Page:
Active hunters

Updated: 1 September 2023

Next update: 2 September 2024

Hunted moose in the hunting year
Hunted moose in the hunting year
57 300
Active hunters
Active hunters
2022-20232021-2022 - 2022-2023
Number of huntersPer cent
Hunted, in total134 100-2.0
Small game hunting76 400-2.3
Grouse hunting43 900-1.8
Hunting on cervids90 500-2.4
Moose hunting57 300-3.0
Red deer hunting50 900-1.2
Wild reindeer hunting7 200-10.0
Roe deer hunting43 700-1.6
Explanation of symbols

Selected tables and charts from this statistics

  • Number of hunters, by type of hunting, sex and age
    Number of hunters, by type of hunting, sex and age1
    Active huntersSmall game huntingGrouse huntingHunting of cervidsMoose huntingRed deer huntingWild reindeer huntingRoe deer hunting
    Males122 28070 45040 08082 84052 04047 2106 62040 420
    Females11 5405 8903 8007 4905 1303 6706203 210
    Age of hunter
    -20 years3 7602 4901 4402 6001 7201 4102401 420
    20-29 years15 98010 2006 02010 4606 6905 9601 0105 690
    30-39 years22 83014 2908 08014 8308 8208 4801 2707 690
    40-49 years26 21015 7209 10017 29010 5109 9101 4808 640
    50-59 years31 49017 08010 11021 54013 65012 3301 6809 990
    60-69 years22 36011 3606 56015 54010 2408 7101 1106 880
    70 years or older11 1905 2002 5708 0705 5404 0804503 320
    1Comprise persons with Norwegian personal identity number including Norwegians living abroad.
    Explanation of symbols
  • Number of hunters, by type of hunting. County of residence
    Number of hunters, by type of hunting. County of residence
    Active huntersSmall game huntingGrouse huntingHunting on cervidsMoose huntingRed deer huntingWild reindeer huntingRoe deer hunting
    The whole country
    2017-2018141 76082 83045 21094 43060 93048 2209 92043 010
    2018-2019139 77083 99047 90091 27059 34048 0307 62042 530
    2019-2020135 66078 33043 23092 08059 88049 4708 22043 360
    2020-2021140 30083 50048 50092 70059 80050 7007 90044 800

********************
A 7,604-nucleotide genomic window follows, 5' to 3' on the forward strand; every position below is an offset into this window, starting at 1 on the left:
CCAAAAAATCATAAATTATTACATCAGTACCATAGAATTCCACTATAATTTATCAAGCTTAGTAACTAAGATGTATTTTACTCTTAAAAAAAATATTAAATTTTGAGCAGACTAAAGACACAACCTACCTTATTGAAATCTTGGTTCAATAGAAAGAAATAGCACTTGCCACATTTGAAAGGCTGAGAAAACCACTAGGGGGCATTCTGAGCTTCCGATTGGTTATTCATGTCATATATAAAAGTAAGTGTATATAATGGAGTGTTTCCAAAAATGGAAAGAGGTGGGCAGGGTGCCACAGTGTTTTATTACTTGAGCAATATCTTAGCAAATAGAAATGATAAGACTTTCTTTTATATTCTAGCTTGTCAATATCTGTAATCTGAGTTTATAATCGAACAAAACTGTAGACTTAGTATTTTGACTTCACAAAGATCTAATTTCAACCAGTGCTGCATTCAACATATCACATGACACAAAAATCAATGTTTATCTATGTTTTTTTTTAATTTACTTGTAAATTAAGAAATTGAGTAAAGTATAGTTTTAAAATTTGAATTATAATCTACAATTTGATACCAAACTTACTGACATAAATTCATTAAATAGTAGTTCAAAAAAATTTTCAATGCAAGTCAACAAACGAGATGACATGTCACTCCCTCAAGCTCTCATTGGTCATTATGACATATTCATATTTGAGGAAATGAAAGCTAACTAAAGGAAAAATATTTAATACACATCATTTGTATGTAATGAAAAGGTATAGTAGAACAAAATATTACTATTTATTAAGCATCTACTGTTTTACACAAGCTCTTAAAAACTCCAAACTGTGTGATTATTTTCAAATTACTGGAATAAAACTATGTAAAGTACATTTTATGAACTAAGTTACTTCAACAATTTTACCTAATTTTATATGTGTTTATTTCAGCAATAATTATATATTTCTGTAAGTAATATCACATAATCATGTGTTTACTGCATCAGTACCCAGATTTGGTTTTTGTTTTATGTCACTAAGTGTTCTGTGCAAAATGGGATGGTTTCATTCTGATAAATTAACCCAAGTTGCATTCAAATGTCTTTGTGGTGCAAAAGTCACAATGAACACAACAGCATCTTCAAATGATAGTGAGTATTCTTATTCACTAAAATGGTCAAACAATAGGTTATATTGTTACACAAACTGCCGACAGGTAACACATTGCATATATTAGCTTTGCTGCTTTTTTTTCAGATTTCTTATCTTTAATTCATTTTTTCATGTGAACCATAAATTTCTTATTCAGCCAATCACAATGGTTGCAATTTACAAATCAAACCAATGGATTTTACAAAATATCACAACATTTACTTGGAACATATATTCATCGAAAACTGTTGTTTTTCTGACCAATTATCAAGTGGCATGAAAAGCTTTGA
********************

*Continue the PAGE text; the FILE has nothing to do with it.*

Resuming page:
2021-2022136 90078 20044 70092 70059 10051 5008 00044 400
    2022-2023134 10076 40043 90090 50057 30050 9007 20043 700
    Viken25 10016 2006 40015 50010 2005 7001 1009 800
    Oslo7 1005 4003 7002 8001 5001 2005001 300
    Innlandet16 7008 9003 40012 0009 7005 1001 5005 700
    Vestfold og Telemark10 2005 2001 7008 0005 6005 3009005 400
    Agder9 1004 7001 7007 8006 0005 8007006 300
    Rogaland5 8003 1001 7004 3001 1003 5005002 700
    Vestland13 7005 2003 40011 2001 30010 800900800
    Møre og Romsdal7 0002 8001 9005 8001 7005 5005002 700
    Trøndelag - Trööndelage20 50012 4009 30013 40011 0007 4006007 700
    Nordland - Nordlánnda8 8005 6004 7005 1004 80030001 000
    Troms og Finnmark - Romsa ja Finnmárku9 5006 6006 0004 3004 2001000100
    Explanation of symbols

About the statistics

The purpose of the statistics is to provide information about active hunters and which species they hunt.


A person that has paid hunting tax for the hunting season.

Small game

The species included in the statistics on small game hunting. Includes36 species of birds, mammals and roe deer.

Cervid hunters
Persons hunting the following cervid species: moose, red deer, wild reindeer and roe deer.

Small game hunters
Persons hunting the following small game species: capercaillie, black grouse, willow ptarmigan, common ptarmigan, hazel grouse, wood pigeon, European golden-plover, raven, crow, magpie, jay, thrush, woodcock, snipe, mallard, common teal, wigeon, golden eye, merganser, tufted duck, common eider, long-tailed duck, common scoter, greylag goose, Canadian goose, pink-footed goose, shag, cormorant, gulls, beaver, mountain hare, red squirrel, red fox, badger, American mink, pine marten and stoat.

The hunting year
One hunting year runs from 1 April to 31 March the following year.

Hunting licence fee
Persons intending to hunt in Norway must pay a hunting licence fee to the Wildlife Fund. The fee is for the full hunting year. Payment of the fee is a prerequisite for hunting, but does not confer the right to hunt in any specific area.

The register of hunters
The Register of Hunters contains hunters licensed to hunt game in Norway. The register also provides an overview of the payment of the hunting licence fee; an annual fee for those who wish to engage in hunting. For more information, see the homepage.

License hunting

License hunting involves the use of lethal control to kill a specific number of individual of a given wildlife species motivated by the desire to reduce conflict or depredation. It is authorised under The Norwegian Nature Diversity Act. It is a requirement that hunters are registered as license hunters in the Hunter's register. Registration is made for each large carnivore species, for each separate hunting year.

Name: Active hunters
Topic: Agriculture, forestry, hunting and fishing

2 September 2024

Division for Housing, Property, Spatial and Agricultural Statistics


Annually, the statistics are published five months after the hunting year has ended.